By Chris Joseph
By Michael E. Miller
By Kyle Swenson
By David Villano
By Kyle Swenson
By John Thomason
By Michele Eve
Indeed, buried deep in The Comet's Tale is the germ of a play that comments on the intersection of the genius and the common man. Newton and Halley needed each other to succeed, but were they exploiting each other? Who had the most to gain? And what would have resulted if the women in these men's lives were given something substantial to do and say and not be reduced to auxiliary roles? (Actresses Mursuli and Janet Erlick, cast as Halley's barefoot-and-pregnant wife, are utterly wasted here.) We'll have to leave it to a better playwright to explore those dramatic galaxies, a playwright who is interested in creating complex characters, not just stick figures reciting lines in The Comet's Tale.
At the Hollywood Playhouse, the two men are impersonated by troupers whose acting skills are almost mirror images of their characters' talents. Haig is a perfectionist, an actor whose every movement -- from the way he scratches his nose to the manner in which he walks across the stage -- is designed down to the smallest detail. As always he is a pleasure to watch. Swaner's performance, on the other hand, is affected and mannered, coupled here with a bad British accent. (I found it hard to understand him and I can't imagine that the Playhouse's mostly retired subscribers could hear him at all.) Two other actors -- Jeffrey Taylor as Swift and Gene Gabriel as Leibniz -- are playing plot devices rather than characters.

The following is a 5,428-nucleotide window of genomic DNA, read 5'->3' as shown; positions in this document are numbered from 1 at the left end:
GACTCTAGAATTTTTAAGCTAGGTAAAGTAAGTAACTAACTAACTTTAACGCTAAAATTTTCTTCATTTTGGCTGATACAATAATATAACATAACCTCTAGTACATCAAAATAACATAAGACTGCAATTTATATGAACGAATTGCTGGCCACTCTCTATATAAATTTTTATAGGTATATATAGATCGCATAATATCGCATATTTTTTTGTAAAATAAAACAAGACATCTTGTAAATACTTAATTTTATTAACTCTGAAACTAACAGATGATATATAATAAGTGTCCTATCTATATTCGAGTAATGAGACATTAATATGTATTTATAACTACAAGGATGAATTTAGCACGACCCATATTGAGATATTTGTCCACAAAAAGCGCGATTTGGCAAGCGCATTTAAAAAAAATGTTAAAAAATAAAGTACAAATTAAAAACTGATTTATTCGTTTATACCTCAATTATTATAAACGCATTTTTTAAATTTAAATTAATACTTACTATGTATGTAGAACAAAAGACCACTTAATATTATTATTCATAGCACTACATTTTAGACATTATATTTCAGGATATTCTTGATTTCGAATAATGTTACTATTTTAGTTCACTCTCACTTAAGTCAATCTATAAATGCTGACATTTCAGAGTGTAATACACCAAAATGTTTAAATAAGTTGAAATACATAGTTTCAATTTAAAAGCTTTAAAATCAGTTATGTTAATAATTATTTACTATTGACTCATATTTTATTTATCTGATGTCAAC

The lack of authentic characters leaves Rich Simone's scenic design as the star of the show, though it really deserves to be in a different production altogether, as do Ann Toewe's well-appointed costumes. Using the limited physical resources of the Playhouse's proscenium stage, Simone has concocted a set that, for the play's opening and closing, gives us an illusion of stars that stretch deep into the midnight blue of infinity. (Ginny Adams' lighting design augments this magic, although in other scenes actors are unintentionally obscured by their fellow actors' shadows.)
Indeed, the sets say more than the playwright does. For interior scenes, furniture and curtains are constructed of bare, unupholstered wood that still bears the carpenter's marks and measurements, as if to remind us that Newton showed us brave new ways to measure the universe. All that's needed now is someone to tell the story.
The Comet's Tale.
Written by Rand Higbee. Directed by Andy Rogow. Starring Peter Haig, Mark Swaner, Janet Erlick, Meridith Mursuli, Jeffrey Taylor, and Gene Gabriel. Through April 4. Hollywood Playhouse, 2640 Washington St., Hollywood, 954-922-0404.